Dallas Cowboys (5-5) at New Orleans Saints (7-2)
It was a blowout, as so many games in the Mercedes Benz SuperDome are. While Dallas scored first, they couldn't score often enough. And they couldn't stop the Saints, allowing over 600 yards of total offense and an NFL record forty first-downs in a single game.
That's it in a nutshell.
There were multiple injuries:
Dwayne Harris scared fans early, when the special teams ace lay motionless on the field for several minutes after being hit on a kickoff return. He would return to the game with what was classified as a shoulder/neck injury.
Sean Lee left the game in the second quarter with a hamstring injury. His marked another in a long list of ailments affecting the Dallas defense. Fellow linebacker Justin Durant would later leave the game with a hamstring injury.
A couple of Saints sustained head injuries that were later deemed concussions. Tight end Benjamin Watson left with a concussion after being hit in the end zone trying to grab a Drew Brees pass. Rookie LB Kenny Vaccaro would later head to the locker room for the concussion protocol. He will be out at least a week with a concussion.
It was a busy night on the sidelines.
Still, here are a few things that didn't make it from my notebook to air last night.
Jerry Jones told me before the game that WR Dez Bryant had an epidural injection earlier in the week to help alleviate the pain that had been lingering in his lower back since taking a hit to that area in week two at Kansas City.
Bryant also underwent an MRI, and Jones told me there is no disk problem as was speculated.
Jones went on to say that after the epidural, Bryant had his best practices of the season. The Cowboys do not expect Bryant to be limited by this particular injury this season.
(Editorial aside... It wasn't Bryant's back that kept the star receiver from making any plays in New Orleans. Bryant and the entire Dallas offense were lassoed by Rob Ryan's defense.)
THE AMAZING JIMMY GRAHAM
Saints star TE Jimmy Graham is remarkable on so many levels. The story of his childhood has been well documented. His transition from being a college basketball player to a football star has been thoroughly dissected.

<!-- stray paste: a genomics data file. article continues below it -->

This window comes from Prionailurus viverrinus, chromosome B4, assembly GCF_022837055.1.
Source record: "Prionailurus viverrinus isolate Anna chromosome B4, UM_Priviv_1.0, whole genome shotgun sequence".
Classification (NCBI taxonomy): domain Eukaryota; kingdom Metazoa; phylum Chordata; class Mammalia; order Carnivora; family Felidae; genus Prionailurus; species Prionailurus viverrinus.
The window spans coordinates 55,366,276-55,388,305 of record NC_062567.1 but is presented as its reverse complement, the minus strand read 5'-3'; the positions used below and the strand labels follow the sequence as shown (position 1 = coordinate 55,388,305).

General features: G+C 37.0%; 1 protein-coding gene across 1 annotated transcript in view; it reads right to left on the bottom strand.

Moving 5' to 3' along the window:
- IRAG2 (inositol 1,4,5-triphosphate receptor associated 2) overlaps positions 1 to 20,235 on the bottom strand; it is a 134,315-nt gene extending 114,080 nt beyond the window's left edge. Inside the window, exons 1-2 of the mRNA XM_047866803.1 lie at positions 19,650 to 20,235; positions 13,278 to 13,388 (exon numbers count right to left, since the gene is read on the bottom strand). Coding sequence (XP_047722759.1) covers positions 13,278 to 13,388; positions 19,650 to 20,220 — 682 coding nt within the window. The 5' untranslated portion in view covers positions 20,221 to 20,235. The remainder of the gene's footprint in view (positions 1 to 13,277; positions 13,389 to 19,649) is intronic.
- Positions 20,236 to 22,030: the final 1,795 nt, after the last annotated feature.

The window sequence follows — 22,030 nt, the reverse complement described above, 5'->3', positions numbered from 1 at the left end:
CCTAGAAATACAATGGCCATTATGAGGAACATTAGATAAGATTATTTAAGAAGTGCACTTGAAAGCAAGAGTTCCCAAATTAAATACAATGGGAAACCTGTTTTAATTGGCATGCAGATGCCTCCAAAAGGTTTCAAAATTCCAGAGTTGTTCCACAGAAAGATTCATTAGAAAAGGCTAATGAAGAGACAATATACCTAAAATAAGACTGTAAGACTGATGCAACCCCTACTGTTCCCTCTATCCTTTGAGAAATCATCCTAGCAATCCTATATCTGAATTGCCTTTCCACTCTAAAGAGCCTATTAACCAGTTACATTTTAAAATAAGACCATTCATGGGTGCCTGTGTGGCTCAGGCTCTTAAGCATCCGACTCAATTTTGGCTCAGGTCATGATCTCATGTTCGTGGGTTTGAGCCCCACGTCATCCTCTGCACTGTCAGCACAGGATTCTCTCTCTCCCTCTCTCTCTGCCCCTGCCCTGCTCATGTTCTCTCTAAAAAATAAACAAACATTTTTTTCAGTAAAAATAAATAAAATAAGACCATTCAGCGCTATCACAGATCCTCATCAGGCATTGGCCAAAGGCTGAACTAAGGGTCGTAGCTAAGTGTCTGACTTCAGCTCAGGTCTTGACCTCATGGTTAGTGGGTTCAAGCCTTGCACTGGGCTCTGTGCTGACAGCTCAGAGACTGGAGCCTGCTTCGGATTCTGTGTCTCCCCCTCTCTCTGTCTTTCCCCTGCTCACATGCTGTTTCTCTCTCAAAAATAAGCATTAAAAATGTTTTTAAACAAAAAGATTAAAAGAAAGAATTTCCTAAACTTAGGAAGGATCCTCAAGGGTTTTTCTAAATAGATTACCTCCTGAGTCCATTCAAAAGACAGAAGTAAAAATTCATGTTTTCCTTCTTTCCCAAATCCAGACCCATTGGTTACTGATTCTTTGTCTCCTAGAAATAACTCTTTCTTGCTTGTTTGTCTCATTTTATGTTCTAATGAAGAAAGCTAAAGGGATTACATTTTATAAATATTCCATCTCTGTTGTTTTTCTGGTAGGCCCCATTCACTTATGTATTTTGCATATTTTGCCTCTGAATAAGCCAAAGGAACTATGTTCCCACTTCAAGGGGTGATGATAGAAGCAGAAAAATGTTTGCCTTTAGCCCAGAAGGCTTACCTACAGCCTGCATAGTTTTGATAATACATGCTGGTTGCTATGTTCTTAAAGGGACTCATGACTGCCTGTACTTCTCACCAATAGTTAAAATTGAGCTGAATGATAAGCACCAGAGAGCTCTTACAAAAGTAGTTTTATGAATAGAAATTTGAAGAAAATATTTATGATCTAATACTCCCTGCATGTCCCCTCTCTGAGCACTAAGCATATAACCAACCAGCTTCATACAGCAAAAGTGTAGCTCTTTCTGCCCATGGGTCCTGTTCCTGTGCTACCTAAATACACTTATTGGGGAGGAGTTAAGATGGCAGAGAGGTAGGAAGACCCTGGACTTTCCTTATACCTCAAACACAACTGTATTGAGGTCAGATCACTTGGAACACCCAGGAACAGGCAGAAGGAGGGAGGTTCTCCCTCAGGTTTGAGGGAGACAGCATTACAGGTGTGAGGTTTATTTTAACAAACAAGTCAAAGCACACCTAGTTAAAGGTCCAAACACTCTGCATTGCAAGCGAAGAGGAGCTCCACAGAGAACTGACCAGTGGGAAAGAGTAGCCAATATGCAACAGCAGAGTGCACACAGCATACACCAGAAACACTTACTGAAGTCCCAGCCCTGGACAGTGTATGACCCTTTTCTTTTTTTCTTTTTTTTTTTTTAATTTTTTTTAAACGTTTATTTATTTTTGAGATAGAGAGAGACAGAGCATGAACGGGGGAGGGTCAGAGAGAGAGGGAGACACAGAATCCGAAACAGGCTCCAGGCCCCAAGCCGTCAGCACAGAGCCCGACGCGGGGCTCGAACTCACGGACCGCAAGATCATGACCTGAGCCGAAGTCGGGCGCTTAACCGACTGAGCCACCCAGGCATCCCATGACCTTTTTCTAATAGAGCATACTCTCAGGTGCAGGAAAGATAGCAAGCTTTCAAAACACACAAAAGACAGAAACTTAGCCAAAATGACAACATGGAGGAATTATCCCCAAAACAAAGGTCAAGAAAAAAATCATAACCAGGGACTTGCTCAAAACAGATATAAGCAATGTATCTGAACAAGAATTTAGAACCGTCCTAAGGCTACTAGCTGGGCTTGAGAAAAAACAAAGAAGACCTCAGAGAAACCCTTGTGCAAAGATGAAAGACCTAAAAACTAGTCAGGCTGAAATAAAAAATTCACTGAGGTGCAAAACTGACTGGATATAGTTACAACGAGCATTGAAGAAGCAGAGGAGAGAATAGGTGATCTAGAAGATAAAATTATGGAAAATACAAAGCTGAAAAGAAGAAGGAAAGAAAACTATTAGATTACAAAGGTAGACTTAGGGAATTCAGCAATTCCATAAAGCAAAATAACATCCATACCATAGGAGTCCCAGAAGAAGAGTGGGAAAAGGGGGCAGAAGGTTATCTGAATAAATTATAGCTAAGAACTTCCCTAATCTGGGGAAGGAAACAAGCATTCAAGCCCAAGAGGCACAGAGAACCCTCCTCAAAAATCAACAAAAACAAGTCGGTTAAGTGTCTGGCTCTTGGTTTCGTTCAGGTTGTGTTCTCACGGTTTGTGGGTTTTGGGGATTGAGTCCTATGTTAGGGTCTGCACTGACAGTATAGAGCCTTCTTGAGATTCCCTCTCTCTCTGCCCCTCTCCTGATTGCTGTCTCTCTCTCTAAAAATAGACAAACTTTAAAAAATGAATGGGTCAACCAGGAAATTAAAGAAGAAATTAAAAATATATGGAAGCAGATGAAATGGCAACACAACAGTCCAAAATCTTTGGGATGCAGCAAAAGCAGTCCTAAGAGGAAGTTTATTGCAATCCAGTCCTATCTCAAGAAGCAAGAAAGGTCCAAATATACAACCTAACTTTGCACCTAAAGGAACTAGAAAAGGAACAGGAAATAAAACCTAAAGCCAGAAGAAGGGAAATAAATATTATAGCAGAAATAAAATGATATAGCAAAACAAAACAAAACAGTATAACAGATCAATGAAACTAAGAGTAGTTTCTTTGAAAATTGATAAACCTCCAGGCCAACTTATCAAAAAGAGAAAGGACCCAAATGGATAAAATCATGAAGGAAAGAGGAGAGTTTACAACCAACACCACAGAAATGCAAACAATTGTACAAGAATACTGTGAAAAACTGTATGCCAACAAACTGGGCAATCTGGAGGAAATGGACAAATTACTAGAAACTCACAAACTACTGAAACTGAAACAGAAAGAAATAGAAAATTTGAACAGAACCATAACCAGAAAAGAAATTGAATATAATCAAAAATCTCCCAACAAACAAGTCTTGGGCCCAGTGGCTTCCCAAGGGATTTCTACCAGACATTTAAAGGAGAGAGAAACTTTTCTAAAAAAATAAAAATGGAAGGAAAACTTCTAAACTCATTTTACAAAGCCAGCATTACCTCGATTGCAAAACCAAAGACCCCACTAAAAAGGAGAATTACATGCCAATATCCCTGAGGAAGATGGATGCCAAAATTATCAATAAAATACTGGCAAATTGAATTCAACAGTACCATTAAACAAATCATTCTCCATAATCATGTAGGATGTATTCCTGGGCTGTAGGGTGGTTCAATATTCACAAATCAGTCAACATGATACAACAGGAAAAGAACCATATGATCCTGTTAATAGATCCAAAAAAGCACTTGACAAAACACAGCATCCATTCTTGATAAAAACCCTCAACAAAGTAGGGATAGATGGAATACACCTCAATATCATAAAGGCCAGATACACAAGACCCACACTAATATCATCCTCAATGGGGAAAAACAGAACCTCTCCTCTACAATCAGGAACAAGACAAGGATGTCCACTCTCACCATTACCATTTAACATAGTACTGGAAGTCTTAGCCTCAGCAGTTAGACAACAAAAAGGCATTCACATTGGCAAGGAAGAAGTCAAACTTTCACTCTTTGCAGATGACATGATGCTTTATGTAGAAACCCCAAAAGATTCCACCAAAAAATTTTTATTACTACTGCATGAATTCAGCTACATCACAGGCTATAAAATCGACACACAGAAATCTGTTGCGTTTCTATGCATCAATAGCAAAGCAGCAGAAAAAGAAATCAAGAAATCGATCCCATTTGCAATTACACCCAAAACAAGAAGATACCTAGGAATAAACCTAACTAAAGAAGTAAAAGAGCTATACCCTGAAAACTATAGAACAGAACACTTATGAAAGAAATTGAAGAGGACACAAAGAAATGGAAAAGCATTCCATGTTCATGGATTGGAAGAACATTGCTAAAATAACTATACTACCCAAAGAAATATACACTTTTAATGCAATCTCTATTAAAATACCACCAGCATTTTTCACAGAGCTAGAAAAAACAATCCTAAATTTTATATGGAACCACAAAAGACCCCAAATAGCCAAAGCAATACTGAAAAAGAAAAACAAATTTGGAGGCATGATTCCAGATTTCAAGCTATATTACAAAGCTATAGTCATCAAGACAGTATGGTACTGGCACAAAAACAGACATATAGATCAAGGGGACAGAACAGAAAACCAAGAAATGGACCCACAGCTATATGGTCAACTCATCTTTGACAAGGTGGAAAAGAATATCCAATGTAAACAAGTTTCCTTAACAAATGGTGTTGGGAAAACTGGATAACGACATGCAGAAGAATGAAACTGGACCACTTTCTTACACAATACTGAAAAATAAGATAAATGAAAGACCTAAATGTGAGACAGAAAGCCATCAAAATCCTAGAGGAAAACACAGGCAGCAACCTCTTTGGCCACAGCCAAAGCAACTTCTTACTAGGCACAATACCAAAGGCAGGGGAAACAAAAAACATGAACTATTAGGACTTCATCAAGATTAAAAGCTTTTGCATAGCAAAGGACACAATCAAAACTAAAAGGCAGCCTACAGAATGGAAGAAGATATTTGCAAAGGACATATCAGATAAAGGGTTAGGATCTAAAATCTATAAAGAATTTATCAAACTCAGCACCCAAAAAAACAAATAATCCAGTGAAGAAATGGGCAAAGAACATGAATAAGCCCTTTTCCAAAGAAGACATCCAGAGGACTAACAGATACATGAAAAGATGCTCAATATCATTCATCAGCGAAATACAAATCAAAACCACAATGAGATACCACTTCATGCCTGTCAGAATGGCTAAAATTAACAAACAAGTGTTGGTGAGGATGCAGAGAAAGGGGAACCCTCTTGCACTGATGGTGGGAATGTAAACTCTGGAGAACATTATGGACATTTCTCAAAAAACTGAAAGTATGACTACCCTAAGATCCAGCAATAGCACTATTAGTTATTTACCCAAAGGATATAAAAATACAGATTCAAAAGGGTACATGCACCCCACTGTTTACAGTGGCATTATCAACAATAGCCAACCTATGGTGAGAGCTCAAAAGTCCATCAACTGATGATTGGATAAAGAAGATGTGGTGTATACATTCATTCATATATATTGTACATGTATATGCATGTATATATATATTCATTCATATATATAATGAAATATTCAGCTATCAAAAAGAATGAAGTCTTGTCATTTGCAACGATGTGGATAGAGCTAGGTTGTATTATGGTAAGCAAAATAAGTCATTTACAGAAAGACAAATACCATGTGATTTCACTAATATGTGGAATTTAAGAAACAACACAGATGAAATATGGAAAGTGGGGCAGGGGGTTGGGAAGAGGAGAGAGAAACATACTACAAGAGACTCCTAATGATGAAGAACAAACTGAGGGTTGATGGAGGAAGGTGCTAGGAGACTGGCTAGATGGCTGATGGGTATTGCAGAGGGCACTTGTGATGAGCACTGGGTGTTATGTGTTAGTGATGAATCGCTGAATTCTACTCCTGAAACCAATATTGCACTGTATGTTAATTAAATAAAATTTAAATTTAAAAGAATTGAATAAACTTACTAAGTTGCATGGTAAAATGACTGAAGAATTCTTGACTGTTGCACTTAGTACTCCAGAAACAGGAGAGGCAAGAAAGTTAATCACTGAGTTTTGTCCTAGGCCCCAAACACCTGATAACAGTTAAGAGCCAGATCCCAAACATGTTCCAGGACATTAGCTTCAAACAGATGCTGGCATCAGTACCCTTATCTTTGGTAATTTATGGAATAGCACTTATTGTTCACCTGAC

Oh, and he's a pilot.
But when I caught up with Graham in the Saints locker room after their Friday practice last week, I was reminded of what a gentleman the Pro Bowler vet is.
Graham found a place for us to sit comfortably to talk. That's unusual. Players understandably value their time and want to get media obligations out of the way as quickly as possible. Most post-practice interviews are done standing.
Graham talked to me about the partially torn plantar fascia in his left foot, calling it a " really serious" injury.
Renowned foot and ankle specialist, Dr. J. Chris Coetzee -- who is not treating Graham -- explained to me that the plantar fascia is the ligament connecting the heel to the toes and is the primary support for the arch of the foot.
Coetzee explained that a partially torn plantar fascia is worse than a fully torn one, as a full tear can heal more easily.
One of the ways to treat a partially torn planter fascia according to Coetzee is to take a few weeks off, get a cortisone injection and see if the pain subsides. And Coetzee told me if an athlete can manage the pain it doesn't further harm the foot to continue to play on it.
A local anesthetic can give a player 3-4 hours of relief without negative affects. But Graham has his own approach.
"I would rather feel the pain and work through it," Graham said when I asked him if he'd get a pain-killing shot before the game.
"Pain is there for a reason," Graham told me. "It's the body's way of giving you warnings."
Graham then shared a story with me.
"When I was a rookie," he began, "one of the vets on the team told me, 'Enjoy this season; it'll probably be the last year you play healthy.'"
Graham recalled thinking, "No way! I take great care of my body."
Now in his fourth season he knows the veteran was right. Still, he never considered taking time off for his foot to heal. "I believe this is a big year for my team," he explained. "I want to be part of the success, and I believe I can affect the outcome."